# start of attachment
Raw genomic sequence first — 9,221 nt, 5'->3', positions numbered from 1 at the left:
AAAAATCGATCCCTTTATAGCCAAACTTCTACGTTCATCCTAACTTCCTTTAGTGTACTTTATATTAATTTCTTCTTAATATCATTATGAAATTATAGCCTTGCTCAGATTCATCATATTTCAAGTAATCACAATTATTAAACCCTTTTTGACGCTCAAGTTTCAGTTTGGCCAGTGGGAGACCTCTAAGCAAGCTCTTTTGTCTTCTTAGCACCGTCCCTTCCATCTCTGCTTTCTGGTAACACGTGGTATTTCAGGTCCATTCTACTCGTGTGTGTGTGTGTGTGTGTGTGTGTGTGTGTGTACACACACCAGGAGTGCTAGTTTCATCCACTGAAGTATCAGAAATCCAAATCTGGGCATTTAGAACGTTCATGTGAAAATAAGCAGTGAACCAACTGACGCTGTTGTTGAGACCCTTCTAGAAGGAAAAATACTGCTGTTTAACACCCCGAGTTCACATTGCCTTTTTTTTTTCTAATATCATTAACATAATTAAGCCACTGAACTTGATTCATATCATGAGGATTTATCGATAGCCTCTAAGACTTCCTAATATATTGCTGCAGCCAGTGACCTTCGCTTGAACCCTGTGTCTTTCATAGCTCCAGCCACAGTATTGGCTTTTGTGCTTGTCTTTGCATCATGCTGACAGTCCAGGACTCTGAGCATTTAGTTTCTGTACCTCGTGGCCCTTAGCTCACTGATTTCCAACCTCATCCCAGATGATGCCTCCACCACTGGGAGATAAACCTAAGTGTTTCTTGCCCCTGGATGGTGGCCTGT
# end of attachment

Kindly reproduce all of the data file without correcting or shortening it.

Raw genomic sequence first — 9,221 nt, 5'->3', positions numbered from 1 at the left:
AAAAATCGATCCCTTTATAGCCAAACTTCTACGTTCATCCTAACTTCCTTTAGTGTACTTTATATTAATTTCTTCTTAATATCATTATGAAATTATAGCCTTGCTCAGATTCATCATATTTCAAGTAATCACAATTATTAAACCCTTTTTGACGCTCAAGTTTCAGTTTGGCCAGTGGGAGACCTCTAAGCAAGCTCTTTTGTCTTCTTAGCACCGTCCCTTCCATCTCTGCTTTCTGGTAACACGTGGTATTTCAGGTCCATTCTACTCGTGTGTGTGTGTGTGTGTGTGTGTGTGTGTGTGTACACACACCAGGAGTGCTAGTTTCATCCACTGAAGTATCAGAAATCCAAATCTGGGCATTTAGAACGTTCATGTGAAAATAAGCAGTGAACCAACTGACGCTGTTGTTGAGACCCTTCTAGAAGGAAAAATACTGCTGTTTAACACCCCGAGTTCACATTGCCTTTTTTTTTTCTAATATCATTAACATAATTAAGCCACTGAACTTGATTCATATCATGAGGATTTATCGATAGCCTCTAAGACTTCCTAATATATTGCTGCAGCCAGTGACCTTCGCTTGAACCCTGTGTCTTTCATAGCTCCAGCCACAGTATTGGCTTTTGTGCTTGTCTTTGCATCATGCTGACAGTCCAGGACTCTGAGCATTTAGTTTCTGTACCTCGTGGCCCTTAGCTCACTGATTTCCAACCTCATCCCAGATGATGCCTCCACCACTGGGAGATAAACCTAAGTGTTTCTTGCCCCTGGATGGTGGCCTGT